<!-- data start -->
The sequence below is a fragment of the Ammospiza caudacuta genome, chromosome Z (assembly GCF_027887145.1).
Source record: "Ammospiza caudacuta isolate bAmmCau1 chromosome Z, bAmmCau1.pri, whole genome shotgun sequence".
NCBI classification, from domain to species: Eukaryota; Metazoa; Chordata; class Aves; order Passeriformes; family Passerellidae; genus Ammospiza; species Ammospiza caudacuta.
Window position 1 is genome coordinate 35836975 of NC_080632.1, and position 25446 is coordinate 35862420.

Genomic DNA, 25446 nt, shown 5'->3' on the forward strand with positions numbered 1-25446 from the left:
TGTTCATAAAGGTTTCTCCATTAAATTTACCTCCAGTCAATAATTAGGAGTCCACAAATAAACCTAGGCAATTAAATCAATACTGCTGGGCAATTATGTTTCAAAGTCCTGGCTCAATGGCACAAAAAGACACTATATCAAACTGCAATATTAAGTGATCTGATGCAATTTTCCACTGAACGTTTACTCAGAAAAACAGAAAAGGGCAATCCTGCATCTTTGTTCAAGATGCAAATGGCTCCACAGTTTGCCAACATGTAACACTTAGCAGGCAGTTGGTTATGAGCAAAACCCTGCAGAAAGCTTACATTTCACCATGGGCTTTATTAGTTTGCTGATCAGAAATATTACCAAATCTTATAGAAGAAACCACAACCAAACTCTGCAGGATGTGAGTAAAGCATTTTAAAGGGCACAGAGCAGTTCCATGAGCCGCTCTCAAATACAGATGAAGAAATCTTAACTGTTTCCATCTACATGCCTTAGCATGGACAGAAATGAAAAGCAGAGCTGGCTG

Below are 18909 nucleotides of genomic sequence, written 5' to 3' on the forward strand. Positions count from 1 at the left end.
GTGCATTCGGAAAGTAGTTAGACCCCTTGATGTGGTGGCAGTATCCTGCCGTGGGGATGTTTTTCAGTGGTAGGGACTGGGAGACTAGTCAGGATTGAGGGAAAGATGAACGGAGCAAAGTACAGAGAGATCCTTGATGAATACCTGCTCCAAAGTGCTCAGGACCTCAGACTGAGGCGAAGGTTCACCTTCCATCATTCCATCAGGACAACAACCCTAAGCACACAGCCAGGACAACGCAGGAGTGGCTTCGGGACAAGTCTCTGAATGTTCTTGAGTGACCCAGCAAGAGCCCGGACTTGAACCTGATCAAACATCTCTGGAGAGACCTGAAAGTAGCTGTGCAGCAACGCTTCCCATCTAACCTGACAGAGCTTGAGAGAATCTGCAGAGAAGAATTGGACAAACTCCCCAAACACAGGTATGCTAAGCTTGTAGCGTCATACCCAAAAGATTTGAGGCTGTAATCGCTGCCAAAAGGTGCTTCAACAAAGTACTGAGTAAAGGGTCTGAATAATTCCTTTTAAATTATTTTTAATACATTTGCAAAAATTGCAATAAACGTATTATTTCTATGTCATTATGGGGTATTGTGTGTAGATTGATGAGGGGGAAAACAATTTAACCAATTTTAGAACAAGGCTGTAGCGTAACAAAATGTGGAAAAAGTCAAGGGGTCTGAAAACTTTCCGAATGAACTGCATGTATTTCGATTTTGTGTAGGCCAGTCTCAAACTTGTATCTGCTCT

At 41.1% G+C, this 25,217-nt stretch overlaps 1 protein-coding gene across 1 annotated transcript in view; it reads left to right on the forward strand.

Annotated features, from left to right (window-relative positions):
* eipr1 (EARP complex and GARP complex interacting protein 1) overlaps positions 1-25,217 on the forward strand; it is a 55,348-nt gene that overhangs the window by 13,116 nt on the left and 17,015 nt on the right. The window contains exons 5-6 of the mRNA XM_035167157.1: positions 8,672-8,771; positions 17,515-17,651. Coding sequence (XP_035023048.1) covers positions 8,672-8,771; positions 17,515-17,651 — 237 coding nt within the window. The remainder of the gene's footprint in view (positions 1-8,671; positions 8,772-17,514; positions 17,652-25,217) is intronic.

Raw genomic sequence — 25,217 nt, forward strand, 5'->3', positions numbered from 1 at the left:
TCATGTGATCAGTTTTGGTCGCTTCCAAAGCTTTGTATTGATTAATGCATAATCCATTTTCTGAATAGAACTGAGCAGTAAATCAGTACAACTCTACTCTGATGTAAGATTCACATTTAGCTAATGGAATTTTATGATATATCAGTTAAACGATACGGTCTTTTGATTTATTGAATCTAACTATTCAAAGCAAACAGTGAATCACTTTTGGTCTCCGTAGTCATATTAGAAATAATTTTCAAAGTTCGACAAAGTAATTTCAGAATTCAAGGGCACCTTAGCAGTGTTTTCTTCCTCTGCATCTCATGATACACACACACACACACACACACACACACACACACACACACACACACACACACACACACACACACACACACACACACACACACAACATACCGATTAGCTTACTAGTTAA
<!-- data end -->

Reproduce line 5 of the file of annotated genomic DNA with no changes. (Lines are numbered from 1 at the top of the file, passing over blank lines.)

Genomic DNA, 25446 nt, shown 5'->3' on the forward strand with positions numbered 1-25446 from the left: